Salmon Draft Environmental Impact Study Falls Short, Advocates Say
The fight to save Idaho salmon is complex. The mix of ocean temperatures, predatory species and dams in the way of the anadromous fish create a multifaceted problem. But following the release of the federal government’s environmental impact study, collaboration between opponents and proponents of dam-breaching is key to securing a future for the iconic fish.
“The goal of this plan is to get fish off the endangered species list, that’s actually a pretty low bar,” said Justin Hayes, executive director of the Idaho Conservation League. “In Idaho, that means that this plan imagines if it were to succeed, success would look like 20,000 wild steelhead back to Idaho each year. Nobody in Idaho actually thinks that’s the right goal.”
The draft report traces the effect of the dams on the Columbia and Lower Snake rivers on Chinook salmon. The report also sets out a goal to have wild salmon delisted from the list of endangered species. Saving salmon has come to the attention of state politicians in the region, Washington Gov. Jay Inslee and Oregon Gov. Kate Brown have both endorsed breaching the dams. Idaho Gov. Brad Little doesn’t support dam breaching, but he did compile a working group to come up with locally based solutions to the issue.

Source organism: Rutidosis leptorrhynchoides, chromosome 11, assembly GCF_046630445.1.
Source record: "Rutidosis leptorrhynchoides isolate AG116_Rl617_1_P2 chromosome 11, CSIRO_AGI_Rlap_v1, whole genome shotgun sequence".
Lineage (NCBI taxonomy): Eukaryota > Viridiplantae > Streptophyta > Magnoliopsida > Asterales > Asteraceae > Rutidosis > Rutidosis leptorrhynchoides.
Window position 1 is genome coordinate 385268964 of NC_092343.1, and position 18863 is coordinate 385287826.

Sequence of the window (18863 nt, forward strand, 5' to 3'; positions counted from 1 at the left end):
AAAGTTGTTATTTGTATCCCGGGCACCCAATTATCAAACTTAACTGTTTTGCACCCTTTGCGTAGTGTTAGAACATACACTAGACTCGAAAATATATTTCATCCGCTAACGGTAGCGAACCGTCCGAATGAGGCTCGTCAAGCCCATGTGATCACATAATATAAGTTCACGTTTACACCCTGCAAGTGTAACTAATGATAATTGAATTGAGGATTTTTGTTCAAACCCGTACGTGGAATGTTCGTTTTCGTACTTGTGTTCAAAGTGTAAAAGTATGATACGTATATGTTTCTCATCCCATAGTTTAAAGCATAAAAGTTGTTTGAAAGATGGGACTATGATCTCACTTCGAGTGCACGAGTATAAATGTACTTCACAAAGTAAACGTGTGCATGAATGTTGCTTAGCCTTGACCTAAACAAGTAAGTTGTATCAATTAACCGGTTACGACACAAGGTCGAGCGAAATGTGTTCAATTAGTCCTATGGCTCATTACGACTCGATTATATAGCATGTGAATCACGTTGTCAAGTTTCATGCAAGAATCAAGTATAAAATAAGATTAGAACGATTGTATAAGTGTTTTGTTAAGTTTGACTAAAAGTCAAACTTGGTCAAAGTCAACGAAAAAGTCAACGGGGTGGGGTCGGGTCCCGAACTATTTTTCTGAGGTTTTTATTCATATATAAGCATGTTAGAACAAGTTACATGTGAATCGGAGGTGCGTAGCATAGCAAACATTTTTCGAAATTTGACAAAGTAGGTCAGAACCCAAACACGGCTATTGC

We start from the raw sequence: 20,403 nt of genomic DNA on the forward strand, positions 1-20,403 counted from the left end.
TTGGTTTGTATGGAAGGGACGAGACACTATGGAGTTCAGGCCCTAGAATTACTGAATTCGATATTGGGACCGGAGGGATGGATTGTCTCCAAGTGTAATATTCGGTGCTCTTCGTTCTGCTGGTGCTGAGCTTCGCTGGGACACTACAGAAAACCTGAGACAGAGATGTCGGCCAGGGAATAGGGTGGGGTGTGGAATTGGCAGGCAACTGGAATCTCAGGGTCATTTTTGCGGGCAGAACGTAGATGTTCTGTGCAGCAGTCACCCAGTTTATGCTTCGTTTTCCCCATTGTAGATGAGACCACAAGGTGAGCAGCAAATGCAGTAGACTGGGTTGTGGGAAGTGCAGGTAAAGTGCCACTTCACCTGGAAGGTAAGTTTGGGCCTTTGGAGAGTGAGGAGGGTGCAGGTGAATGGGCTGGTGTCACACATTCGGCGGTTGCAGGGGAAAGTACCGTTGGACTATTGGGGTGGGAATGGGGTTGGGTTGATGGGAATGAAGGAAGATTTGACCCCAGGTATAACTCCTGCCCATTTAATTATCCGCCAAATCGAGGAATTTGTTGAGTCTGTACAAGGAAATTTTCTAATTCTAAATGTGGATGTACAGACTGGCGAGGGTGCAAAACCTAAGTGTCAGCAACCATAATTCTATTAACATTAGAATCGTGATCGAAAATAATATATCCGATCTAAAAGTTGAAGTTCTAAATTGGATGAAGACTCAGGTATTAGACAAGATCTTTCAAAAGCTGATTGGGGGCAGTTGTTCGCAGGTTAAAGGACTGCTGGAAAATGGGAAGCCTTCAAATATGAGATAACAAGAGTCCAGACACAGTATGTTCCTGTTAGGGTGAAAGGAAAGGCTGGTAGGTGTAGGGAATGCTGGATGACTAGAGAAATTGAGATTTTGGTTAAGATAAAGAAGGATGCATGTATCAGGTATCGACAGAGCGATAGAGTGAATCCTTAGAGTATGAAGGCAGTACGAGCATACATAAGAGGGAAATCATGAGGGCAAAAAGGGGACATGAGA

Jeff Sayre of CHS Primeland, a grain cooperative in Lewiston, said that the collaboration between stakeholders should have started years ago, not when Idaho salmon were in dire straits.
“We should have been doing this 25 years ago instead of going into the courts,” Sayre said.
The Columbia and Lower Snake rivers not only serve as a salmon highway, but also as a major grain shipping thoroughfare, providing passage for more than half of U.S. wheat to foreign sea ports.
The report is not yet finalized, with a comment period lasting through Monday, April 13. For now, however, those trying to save the salmon believe that collaboration between each other is the best bet.
“It’s such a huge thing that we’ve let spiral out of control,” Sayre said. “It’s more of the same of what we’ve seen before.”